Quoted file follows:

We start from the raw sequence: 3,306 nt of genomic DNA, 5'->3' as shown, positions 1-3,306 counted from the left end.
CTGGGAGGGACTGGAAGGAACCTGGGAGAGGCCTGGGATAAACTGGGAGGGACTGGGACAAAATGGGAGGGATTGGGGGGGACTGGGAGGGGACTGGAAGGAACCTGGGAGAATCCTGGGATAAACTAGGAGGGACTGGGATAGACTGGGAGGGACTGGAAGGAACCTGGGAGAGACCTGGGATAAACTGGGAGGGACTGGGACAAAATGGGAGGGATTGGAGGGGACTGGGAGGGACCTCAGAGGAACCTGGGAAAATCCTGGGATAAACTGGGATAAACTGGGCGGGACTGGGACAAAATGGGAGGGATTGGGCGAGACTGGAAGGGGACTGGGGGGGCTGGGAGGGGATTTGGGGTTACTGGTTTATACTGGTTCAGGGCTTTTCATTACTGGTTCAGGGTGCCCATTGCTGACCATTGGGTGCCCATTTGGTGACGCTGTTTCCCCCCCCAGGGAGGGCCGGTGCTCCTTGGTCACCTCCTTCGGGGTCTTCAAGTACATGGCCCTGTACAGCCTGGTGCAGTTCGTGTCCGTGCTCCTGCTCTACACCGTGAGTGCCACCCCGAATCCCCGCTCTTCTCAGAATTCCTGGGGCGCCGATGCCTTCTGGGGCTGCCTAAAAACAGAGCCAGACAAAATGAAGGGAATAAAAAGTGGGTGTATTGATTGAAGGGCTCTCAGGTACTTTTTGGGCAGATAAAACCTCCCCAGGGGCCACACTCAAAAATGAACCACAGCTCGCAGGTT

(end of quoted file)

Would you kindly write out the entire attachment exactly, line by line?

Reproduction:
We start from the raw sequence: 3,306 nt of genomic DNA, 5'->3' as shown, positions 1-3,306 counted from the left end.
CTGGGAGGGACTGGAAGGAACCTGGGAGAGGCCTGGGATAAACTGGGAGGGACTGGGACAAAATGGGAGGGATTGGGGGGGACTGGGAGGGGACTGGAAGGAACCTGGGAGAATCCTGGGATAAACTAGGAGGGACTGGGATAGACTGGGAGGGACTGGAAGGAACCTGGGAGAGACCTGGGATAAACTGGGAGGGACTGGGACAAAATGGGAGGGATTGGAGGGGACTGGGAGGGACCTCAGAGGAACCTGGGAAAATCCTGGGATAAACTGGGATAAACTGGGCGGGACTGGGACAAAATGGGAGGGATTGGGCGAGACTGGAAGGGGACTGGGGGGGCTGGGAGGGGATTTGGGGTTACTGGTTTATACTGGTTCAGGGCTTTTCATTACTGGTTCAGGGTGCCCATTGCTGACCATTGGGTGCCCATTTGGTGACGCTGTTTCCCCCCCCAGGGAGGGCCGGTGCTCCTTGGTCACCTCCTTCGGGGTCTTCAAGTACATGGCCCTGTACAGCCTGGTGCAGTTCGTGTCCGTGCTCCTGCTCTACACCGTGAGTGCCACCCCGAATCCCCGCTCTTCTCAGAATTCCTGGGGCGCCGATGCCTTCTGGGGCTGCCTAAAAACAGAGCCAGACAAAATGAAGGGAATAAAAAGTGGGTGTATTGATTGAAGGGCTCTCAGGTACTTTTTGGGCAGATAAAACCTCCCCAGGGGCCACACTCAAAAATGAACCACAGCTCGCAGGTT